Online meetings and electronic communications have enabled many businesses to carry on despite restrictions on travel and personal contact. Many companies’ constitutions or internal rules do not permit the use of electronic media, however, to hold general meetings, make resolutions, sign documents, or give notices. Governments can enact legislation authorising companies’ use of electronic communications so that company governance can proceed.
Leniency in bankruptcy thresholds
While businesses that have otherwise been able to meet their debts are reeling from the impact of COVID-19, governments should consider adopting less stringent thresholds under bankruptcy and insolvency laws. For example, in Australia the minimum threshold at which creditors can serve a formal statutory demand on a company has increased from AUD2,000 to AUD20,000 for a period of six months, and companies have six months to respond to a statutory demand rather than the previous 21 days.
The object of such changes is to give affected businesses a better opportunity to continue trading before they are exposed to liquidating or winding up.
Protecting directors from liability
Under normal circumstances, a range of duties are imposed on the directors of companies for the protection of their shareholders and the public. These typically include a duty not to permit the company to continue to trade while it is insolvent. Directors can be held personally liable for breach of their duties, and a liquidator or creditor of the company can apply to a court to recover their loss or damage from a director or former director.
Australia has recently suspended for six months directors’ personal liability for insolvent trading, where the debts are incurred in the ordinary course of business and in good faith, and the losses are due to the COVID-19 situation. New Zealand has also enacted temporary “safe harbours” for directors from duties regarding reckless trading and ability to meet obligations.
Directors’ duties are essential safeguards under normal circumstances but, in the exceptional circumstances now obtaining, are likely to deter conscientious directors from being involved with a company that continues to trade.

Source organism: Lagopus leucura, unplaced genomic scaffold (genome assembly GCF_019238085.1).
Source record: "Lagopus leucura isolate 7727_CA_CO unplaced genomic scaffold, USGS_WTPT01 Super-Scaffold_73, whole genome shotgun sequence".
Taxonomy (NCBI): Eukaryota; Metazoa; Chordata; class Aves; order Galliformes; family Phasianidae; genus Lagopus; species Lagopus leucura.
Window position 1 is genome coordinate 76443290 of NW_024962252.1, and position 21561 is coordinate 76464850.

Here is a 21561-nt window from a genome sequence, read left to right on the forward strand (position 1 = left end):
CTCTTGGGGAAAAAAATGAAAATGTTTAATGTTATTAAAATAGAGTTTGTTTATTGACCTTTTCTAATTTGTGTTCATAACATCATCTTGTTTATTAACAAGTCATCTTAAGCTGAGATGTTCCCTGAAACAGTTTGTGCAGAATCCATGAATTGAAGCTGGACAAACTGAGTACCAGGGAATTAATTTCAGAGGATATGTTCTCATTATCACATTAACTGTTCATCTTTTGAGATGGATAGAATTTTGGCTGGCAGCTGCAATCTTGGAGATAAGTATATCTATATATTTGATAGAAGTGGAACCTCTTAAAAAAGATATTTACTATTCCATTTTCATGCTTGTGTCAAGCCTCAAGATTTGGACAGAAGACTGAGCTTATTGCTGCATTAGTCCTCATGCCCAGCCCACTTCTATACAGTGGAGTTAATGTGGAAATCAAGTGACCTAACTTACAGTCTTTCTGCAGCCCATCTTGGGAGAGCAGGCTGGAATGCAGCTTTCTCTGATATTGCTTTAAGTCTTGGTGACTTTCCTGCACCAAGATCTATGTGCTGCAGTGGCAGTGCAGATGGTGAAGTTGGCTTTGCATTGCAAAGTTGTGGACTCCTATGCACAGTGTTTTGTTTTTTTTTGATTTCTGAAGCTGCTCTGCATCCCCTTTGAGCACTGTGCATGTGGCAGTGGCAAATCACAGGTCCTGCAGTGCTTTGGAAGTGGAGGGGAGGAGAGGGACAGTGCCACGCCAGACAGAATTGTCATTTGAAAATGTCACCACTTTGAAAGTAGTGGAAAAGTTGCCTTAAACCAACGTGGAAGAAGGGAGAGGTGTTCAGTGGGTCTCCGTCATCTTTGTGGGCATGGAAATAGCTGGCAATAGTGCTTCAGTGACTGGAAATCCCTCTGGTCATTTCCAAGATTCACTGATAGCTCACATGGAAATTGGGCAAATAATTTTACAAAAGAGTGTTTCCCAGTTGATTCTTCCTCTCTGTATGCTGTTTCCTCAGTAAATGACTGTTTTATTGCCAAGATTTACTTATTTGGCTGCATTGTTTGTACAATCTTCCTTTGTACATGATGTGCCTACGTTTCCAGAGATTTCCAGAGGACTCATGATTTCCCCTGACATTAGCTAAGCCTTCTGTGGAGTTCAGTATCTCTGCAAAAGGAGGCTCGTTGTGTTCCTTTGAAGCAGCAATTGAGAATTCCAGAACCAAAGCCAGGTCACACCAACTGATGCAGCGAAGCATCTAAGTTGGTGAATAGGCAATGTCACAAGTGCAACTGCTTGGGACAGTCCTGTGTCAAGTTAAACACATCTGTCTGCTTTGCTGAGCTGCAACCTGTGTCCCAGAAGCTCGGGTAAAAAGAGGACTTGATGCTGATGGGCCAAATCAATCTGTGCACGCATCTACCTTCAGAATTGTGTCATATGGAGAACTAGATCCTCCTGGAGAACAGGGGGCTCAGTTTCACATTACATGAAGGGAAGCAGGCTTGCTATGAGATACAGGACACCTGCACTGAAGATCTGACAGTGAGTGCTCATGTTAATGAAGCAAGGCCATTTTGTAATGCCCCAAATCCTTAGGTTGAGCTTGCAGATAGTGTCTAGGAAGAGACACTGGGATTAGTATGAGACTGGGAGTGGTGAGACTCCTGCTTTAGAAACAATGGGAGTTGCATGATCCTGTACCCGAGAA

Temporary expansion of Registrars’ discretion
Registrars of Companies can temporarily be given powers to extend deadlines for meetings or reports, reduce fees, or otherwise introduce a degree of leniency. This will encourage continued regulatory compliance and reduce the risk of penalties becoming an additional burden on struggling businesses.
The COVID-19 pandemic and post-pandemic conditions present serious challenges for the Pacific region’s MSMEs. Their survival is crucial to PICs’ economic development objectives, however, as MSMEs make up the majority of businesses and are the means by which competition emerges in goods and services markets.
Governments can improve the chances for survival of incorporated MSMEs’ by temporarily relaxing obligations (such as the duty to avoid insolvent trading) that are designed for the protection of investors and the public. A combination of temporary amendments to company and insolvency legislation, and temporary extension of the discretion of Companies Registrars are practical steps.
This blog post was prepared by Dr. Andrew Simpson, Dr. Alma Pekmezovic, and Mr. Terry Reid, members of PSDI's Competition and Consumer Protection team. PSDI has undertaken competition and consumer protection reform in Cook Islands, Fiji, Kiribati, PNG, Samoa, Solomon Islands, Tonga, and Vanuatu.
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This website provides commentary, news, and insights from PSDI about private-sector issues and challenges in the Pacific. All views expressed are those of the authors and do not necessarily reflect the views of PSDI’s partners: the Government of Australia, the Government of New Zealand, and the Asian Development Bank.